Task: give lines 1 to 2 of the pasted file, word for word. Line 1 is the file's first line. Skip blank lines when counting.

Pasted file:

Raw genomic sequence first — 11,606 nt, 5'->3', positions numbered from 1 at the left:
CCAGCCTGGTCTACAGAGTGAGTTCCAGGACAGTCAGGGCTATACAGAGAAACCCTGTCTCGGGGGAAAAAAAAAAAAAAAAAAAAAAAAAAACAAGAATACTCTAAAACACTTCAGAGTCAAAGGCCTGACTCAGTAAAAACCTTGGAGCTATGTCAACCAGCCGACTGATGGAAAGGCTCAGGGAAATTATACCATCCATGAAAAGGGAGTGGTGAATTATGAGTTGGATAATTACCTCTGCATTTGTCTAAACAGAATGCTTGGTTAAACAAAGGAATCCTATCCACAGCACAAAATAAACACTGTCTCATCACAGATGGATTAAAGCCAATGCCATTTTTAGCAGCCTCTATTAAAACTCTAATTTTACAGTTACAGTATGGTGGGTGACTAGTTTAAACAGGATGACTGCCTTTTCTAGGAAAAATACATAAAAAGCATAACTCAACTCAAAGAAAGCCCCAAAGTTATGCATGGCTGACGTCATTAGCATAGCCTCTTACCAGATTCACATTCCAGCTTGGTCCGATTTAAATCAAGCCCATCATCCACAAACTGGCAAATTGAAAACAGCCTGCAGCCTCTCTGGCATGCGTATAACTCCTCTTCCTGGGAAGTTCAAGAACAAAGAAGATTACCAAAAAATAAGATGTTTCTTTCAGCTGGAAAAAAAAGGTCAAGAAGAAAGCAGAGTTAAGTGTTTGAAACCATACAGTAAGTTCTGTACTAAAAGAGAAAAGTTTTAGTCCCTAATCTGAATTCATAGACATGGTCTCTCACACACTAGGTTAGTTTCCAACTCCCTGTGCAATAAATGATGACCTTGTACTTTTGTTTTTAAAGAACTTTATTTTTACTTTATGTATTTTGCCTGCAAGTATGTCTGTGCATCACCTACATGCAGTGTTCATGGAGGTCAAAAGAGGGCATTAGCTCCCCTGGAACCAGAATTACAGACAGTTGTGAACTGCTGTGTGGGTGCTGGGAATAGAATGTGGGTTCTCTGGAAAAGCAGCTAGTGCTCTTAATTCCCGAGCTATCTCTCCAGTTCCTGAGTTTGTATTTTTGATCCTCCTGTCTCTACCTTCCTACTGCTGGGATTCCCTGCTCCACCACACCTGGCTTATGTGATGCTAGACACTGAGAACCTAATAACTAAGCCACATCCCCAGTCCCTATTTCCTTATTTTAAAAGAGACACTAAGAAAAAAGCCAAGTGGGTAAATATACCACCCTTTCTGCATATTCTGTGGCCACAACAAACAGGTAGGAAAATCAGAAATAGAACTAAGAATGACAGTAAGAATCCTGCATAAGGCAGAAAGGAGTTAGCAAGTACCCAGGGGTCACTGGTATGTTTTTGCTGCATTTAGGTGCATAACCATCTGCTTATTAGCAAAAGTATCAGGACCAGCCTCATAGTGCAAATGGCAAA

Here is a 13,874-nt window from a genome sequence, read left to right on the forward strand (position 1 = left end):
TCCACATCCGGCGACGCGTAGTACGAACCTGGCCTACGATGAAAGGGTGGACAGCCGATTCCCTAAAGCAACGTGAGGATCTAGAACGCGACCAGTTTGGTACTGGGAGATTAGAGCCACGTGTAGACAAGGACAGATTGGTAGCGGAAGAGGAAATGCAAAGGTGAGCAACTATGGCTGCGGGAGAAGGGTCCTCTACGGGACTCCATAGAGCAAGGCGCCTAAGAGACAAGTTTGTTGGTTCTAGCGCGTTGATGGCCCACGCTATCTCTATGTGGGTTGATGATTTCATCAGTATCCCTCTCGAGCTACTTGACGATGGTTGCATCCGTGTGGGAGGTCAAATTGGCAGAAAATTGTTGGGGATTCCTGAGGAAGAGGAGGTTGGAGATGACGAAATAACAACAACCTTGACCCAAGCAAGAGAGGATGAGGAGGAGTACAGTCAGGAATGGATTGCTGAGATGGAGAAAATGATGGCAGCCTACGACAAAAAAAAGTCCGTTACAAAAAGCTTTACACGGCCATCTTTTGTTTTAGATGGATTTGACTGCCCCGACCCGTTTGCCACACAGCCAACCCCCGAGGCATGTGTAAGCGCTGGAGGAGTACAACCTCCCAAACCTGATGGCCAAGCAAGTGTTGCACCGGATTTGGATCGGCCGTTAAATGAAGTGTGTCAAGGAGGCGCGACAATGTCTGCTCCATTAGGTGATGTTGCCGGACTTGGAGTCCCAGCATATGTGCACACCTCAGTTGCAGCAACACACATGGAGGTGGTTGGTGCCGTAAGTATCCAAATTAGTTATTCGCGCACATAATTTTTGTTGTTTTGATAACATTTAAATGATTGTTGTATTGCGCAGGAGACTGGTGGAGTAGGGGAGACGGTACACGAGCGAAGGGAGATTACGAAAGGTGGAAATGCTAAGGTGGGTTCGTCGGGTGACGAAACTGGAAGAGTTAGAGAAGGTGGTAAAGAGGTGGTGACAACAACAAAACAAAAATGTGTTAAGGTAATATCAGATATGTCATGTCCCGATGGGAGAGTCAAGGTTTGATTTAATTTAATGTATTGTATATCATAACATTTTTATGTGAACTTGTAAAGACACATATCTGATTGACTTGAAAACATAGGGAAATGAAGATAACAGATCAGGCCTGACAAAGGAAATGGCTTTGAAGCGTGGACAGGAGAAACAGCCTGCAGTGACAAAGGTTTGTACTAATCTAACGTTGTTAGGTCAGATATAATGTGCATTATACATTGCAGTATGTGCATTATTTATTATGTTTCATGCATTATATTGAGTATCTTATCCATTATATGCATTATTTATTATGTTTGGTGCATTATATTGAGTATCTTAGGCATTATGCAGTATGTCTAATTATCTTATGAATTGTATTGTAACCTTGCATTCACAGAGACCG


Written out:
Raw genomic sequence first — 11,606 nt, 5'->3', positions numbered from 1 at the left:
CCAGCCTGGTCTACAGAGTGAGTTCCAGGACAGTCAGGGCTATACAGAGAAACCCTGTCTCGGGGGAAAAAAAAAAAAAAAAAAAAAAAAAAACAAGAATACTCTAAAACACTTCAGAGTCAAAGGCCTGACTCAGTAAAAACCTTGGAGCTATGTCAACCAGCCGACTGATGGAAAGGCTCAGGGAAATTATACCATCCATGAAAAGGGAGTGGTGAATTATGAGTTGGATAATTACCTCTGCATTTGTCTAAACAGAATGCTTGGTTAAACAAAGGAATCCTATCCACAGCACAAAATAAACACTGTCTCATCACAGATGGATTAAAGCCAATGCCATTTTTAGCAGCCTCTATTAAAACTCTAATTTTACAGTTACAGTATGGTGGGTGACTAGTTTAAACAGGATGACTGCCTTTTCTAGGAAAAATACATAAAAAGCATAACTCAACTCAAAGAAAGCCCCAAAGTTATGCATGGCTGACGTCATTAGCATAGCCTCTTACCAGATTCACATTCCAGCTTGGTCCGATTTAAATCAAGCCCATCATCCACAAACTGGCAAATTGAAAACAGCCTGCAGCCTCTCTGGCATGCGTATAACTCCTCTTCCTGGGAAGTTCAAGAACAAAGAAGATTACCAAAAAATAAGATGTTTCTTTCAGCTGGAAAAAAAAGGTCAAGAAGAAAGCAGAGTTAAGTGTTTGAAACCATACAGTAAGTTCTGTACTAAAAGAGAAAAGTTTTAGTCCCTAATCTGAATTCATAGACATGGTCTCTCACACACTAGGTTAGTTTCCAACTCCCTGTGCAATAAATGATGACCTTGTACTTTTGTTTTTAAAGAACTTTATTTTTACTTTATGTATTTTGCCTGCAAGTATGTCTGTGCATCACCTACATGCAGTGTTCATGGAGGTCAAAAGAGGGCATTAGCTCCCCTGGAACCAGAATTACAGACAGTTGTGAACTGCTGTGTGGGTGCTGGGAATAGAATGTGGGTTCTCTGGAAAAGCAGCTAGTGCTCTTAATTCCCGAGCTATCTCTCCAGTTCCTGAGTTTGTATTTTTGATCCTCCTGTCTCTACCTTCCTACTGCTGGGATTCCCTGCTCCACCACACCTGGCTTATGTGATGCTAGACACTGAGAACCTAATAACTAAGCCACATCCCCAGTCCCTATTTCCTTATTTTAAAAGAGACACTAAGAAAAAAGCCAAGTGGGTAAATATACCACCCTTTCTGCATATTCTGTGGCCACAACAAACAGGTAGGAAAATCAGAAATAGAACTAAGAATGACAGTAAGAATCCTGCATAAGGCAGAAAGGAGTTAGCAAGTACCCAGGGGTCACTGGTATGTTTTTGCTGCATTTAGGTGCATAACCATCTGCTTATTAGCAAAAGTATCAGGACCAGCCTCATAGTGCAAATGGCAAA